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Behind the curtain

Andy Barker
Andy Barker

Regular travellers with Marine Atlantic can attest that the logistics of the boarding procedures haven't really changed much over the years.

Even the 9-11 terrorist attacks had minimal impact. The only notable changes include the vehicle driver now having to show a photo ID and ferry properties, on both sides, are all fenced. Thankfully, travelling by sea from here is still quite relaxed, casual.

However, departing by air from here is neither casual nor relaxed as all passengers are treated as potential terrorists.


Recently, at Gander airport a guy ahead of me had his backpack thoroughly examined. Worse again was all the swabbing on a two-wheeled walker (looking for explosives) pushed by a little old lady.

In both cases, if airport security could have read my mind, they would have heard, “Hey, back off with all the security checking nonsense; they're just ordinary folks from around here. The most deadly thing he could be carrying would be salt meat. And anything she's carrying that might explode would be bottled moose!”

Once past the over-the-top airport security my Air Canada flight to Ottawa via Halifax and Montreal had an unexpected twist. At Montreal my seating location was reassigned to business class with the check-in clerk noting the possibility of no meal.

It was my third time ever being bumped up, and it last happened 20 years ago.

My unfamiliarity with the foreign territory showed almost immediately. As I opened the very large overhead bin for my coat, a flight attendant was at my side immediately.
“I will take your coat sir.”

Off she went with it and straightaway returned with a small bottle of water and ear phones; automatic service, no asking.

Soon afterwards she made her way to me, asking if I would be having a beverage and a meal once airborne. Being out of my league again I inquired whether they were complimentary. Her polite yes had me tell her, bring it on.

Normally where I sit on a plane, the space between you and other passengers fits into the category of “tight fitting.” However, in business class (Embraer 175 aircraft, Brazil) there was plenty of leg room and the space was even more luxurious as the extra-large seats beside me, in front of me and across from me were all empty. Even if someone had been sitting beside me, the console between the seats would prevented our arms from ever touching.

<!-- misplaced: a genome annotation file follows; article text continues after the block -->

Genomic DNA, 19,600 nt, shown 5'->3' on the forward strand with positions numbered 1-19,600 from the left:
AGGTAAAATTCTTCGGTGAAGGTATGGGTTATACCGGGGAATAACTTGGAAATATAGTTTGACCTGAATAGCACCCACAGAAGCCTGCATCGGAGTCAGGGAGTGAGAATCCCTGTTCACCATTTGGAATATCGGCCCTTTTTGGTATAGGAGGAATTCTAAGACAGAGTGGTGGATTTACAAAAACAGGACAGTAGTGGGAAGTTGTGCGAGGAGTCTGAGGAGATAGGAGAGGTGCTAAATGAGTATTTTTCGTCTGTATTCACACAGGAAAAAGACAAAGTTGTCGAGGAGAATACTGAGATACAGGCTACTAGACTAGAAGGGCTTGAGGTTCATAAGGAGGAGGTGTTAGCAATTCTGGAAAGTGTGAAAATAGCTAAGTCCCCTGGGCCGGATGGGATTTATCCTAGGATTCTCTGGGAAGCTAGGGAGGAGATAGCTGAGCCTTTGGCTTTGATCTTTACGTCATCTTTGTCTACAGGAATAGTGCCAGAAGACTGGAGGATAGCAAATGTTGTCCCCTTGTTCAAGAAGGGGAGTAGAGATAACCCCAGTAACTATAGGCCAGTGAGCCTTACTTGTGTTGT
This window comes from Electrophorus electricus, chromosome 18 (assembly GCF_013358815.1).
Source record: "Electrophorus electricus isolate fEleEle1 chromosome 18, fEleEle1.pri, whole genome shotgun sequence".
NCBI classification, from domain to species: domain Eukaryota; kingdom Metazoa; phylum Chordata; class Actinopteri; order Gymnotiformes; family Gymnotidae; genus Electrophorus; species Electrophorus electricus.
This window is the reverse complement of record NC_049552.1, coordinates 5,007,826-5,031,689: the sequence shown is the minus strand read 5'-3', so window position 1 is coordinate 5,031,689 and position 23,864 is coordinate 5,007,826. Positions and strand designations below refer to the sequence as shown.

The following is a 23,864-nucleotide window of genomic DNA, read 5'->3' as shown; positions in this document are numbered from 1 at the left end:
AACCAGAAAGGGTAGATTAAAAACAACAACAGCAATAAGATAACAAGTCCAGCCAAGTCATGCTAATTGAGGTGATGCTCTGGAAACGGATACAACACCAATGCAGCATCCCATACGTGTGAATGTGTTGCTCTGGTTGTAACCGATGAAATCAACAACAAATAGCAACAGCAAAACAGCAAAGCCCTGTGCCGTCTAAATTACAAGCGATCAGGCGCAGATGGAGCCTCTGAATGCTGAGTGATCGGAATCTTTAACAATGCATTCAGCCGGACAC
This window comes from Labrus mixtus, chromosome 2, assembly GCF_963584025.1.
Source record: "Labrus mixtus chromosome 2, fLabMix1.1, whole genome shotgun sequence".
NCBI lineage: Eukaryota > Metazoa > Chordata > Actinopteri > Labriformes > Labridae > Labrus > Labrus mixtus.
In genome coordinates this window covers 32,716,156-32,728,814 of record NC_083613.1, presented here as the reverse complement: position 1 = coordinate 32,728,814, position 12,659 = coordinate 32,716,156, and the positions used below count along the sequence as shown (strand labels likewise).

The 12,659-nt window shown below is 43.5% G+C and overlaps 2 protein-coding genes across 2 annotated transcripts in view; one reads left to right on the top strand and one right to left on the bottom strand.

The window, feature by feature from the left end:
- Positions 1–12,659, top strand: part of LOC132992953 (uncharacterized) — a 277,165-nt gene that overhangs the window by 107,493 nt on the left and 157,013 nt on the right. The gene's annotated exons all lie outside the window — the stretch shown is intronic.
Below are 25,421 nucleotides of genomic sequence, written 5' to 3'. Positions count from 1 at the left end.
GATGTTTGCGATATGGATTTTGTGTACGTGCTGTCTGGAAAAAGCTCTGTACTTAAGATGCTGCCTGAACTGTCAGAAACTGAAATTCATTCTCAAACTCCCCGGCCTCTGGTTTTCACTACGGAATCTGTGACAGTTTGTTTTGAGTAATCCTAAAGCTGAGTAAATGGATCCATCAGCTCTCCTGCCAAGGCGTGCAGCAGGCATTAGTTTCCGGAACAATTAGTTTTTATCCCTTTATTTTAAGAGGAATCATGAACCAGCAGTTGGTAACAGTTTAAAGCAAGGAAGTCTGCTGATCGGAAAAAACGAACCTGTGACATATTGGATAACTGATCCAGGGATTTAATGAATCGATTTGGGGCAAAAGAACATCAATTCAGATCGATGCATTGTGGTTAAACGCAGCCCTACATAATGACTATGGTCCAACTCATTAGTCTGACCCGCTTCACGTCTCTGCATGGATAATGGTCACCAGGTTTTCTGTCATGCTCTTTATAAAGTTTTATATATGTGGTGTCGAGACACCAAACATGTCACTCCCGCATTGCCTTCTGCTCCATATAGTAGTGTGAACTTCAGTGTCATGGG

Once airborne, the flight attendant pulled over the curtain that separated business class from the other passengers. Amazingly that curtain gave me the sense that I was on a private plane.

The privacy service next included the flight attendant handing out hot towels. I gladly wiped my hands, but I could see a guy nearby having a mini-bath as he wiped his hands, face and neck.

As the flight attendant vanished with the used towels I had time to wonder where to put my meal and beer. My quandary had to do with the fact that seat in front of me had no attached tray.

Fortunately, that mystery was solved. I could see a woman ahead of me and I watched as she, nonchalantly, flipped open her seat's outside arm and pulled up the hidden tray. Whew! Thus, I was able to enjoy my free Heineken and a dressed-up fancy salad without looking like a total idiot in front of the flight attendant.

On the Gander-Halifax flight I was served coffee in a paper cup, given a wee paper napkin and free pretzels. In business class my beer came in a real glass, the food in a real dish and my solid steel utensils were rolled in a large cloth napkin.

A few years ago, I unknowingly carried a small blade in a cuticle file set. At Gander airport they were about to confiscate the whole set, but luckily, I was able to keep it once a security employee graciously used pliers to snap off the blade.

That memory came to me as I sat in the business class where I now had a sturdy knife that could easily be used to kill or maim someone. Thus, it confirmed yet again the ridiculousness of breaking off that tiny blade at Gander airport.

My curiosity had me check out the business class washroom, which was disappointing as it was similar to other airplane washrooms. As I returned to my seat, my meal tray mentor gave me the once over. Was it that obvious that I was a bumped-up plebeian?

My last treat was tasty, freshly roasted almonds; no pretzels for you, sir, in business class. And lastly the flight attendant brought me my coat as we approached the gate at Ottawa airport.

Most likely my next flight will have me sitting in my normal section; the cheap seats, steerage.


Andy Barker at

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